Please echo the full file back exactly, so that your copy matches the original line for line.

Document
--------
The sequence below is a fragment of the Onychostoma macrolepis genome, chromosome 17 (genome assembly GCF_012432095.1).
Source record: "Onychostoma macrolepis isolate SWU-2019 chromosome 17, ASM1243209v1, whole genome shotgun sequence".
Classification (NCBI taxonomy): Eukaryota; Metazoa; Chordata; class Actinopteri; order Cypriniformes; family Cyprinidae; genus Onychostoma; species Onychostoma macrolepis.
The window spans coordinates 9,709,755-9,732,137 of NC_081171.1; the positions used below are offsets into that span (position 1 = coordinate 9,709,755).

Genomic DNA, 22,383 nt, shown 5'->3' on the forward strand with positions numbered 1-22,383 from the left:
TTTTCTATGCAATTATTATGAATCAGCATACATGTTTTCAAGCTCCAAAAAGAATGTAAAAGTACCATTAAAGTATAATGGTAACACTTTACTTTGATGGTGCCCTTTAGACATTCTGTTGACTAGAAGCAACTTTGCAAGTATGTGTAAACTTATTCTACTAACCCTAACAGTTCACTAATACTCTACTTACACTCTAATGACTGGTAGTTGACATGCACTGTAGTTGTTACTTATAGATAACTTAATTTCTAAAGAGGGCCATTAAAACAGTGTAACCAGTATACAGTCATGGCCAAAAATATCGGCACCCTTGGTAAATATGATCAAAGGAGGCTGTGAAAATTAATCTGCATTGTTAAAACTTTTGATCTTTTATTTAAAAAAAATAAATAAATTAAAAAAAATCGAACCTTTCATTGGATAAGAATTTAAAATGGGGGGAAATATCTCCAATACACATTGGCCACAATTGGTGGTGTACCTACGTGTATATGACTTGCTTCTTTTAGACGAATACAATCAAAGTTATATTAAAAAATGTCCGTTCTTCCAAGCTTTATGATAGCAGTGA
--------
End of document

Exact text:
The sequence below is a fragment of the Onychostoma macrolepis genome, chromosome 17 (genome assembly GCF_012432095.1).
Source record: "Onychostoma macrolepis isolate SWU-2019 chromosome 17, ASM1243209v1, whole genome shotgun sequence".
Classification (NCBI taxonomy): Eukaryota; Metazoa; Chordata; class Actinopteri; order Cypriniformes; family Cyprinidae; genus Onychostoma; species Onychostoma macrolepis.
The window spans coordinates 9,709,755-9,732,137 of NC_081171.1; the positions used below are offsets into that span (position 1 = coordinate 9,709,755).

Genomic DNA, 22,383 nt, shown 5'->3' on the forward strand with positions numbered 1-22,383 from the left:
TTTTCTATGCAATTATTATGAATCAGCATACATGTTTTCAAGCTCCAAAAAGAATGTAAAAGTACCATTAAAGTATAATGGTAACACTTTACTTTGATGGTGCCCTTTAGACATTCTGTTGACTAGAAGCAACTTTGCAAGTATGTGTAAACTTATTCTACTAACCCTAACAGTTCACTAATACTCTACTTACACTCTAATGACTGGTAGTTGACATGCACTGTAGTTGTTACTTATAGATAACTTAATTTCTAAAGAGGGCCATTAAAACAGTGTAACCAGTATACAGTCATGGCCAAAAATATCGGCACCCTTGGTAAATATGATCAAAGGAGGCTGTGAAAATTAATCTGCATTGTTAAAACTTTTGATCTTTTATTTAAAAAAAATAAATAAATTAAAAAAAATCGAACCTTTCATTGGATAAGAATTTAAAATGGGGGGAAATATCTCCAATACACATTGGCCACAATTGGTGGTGTACCTACGTGTATATGACTTGCTTCTTTTAGACGAATACAATCAAAGTTATATTAAAAAATGTCCGTTCTTCCAAGCTTTATGATAGCAGTGA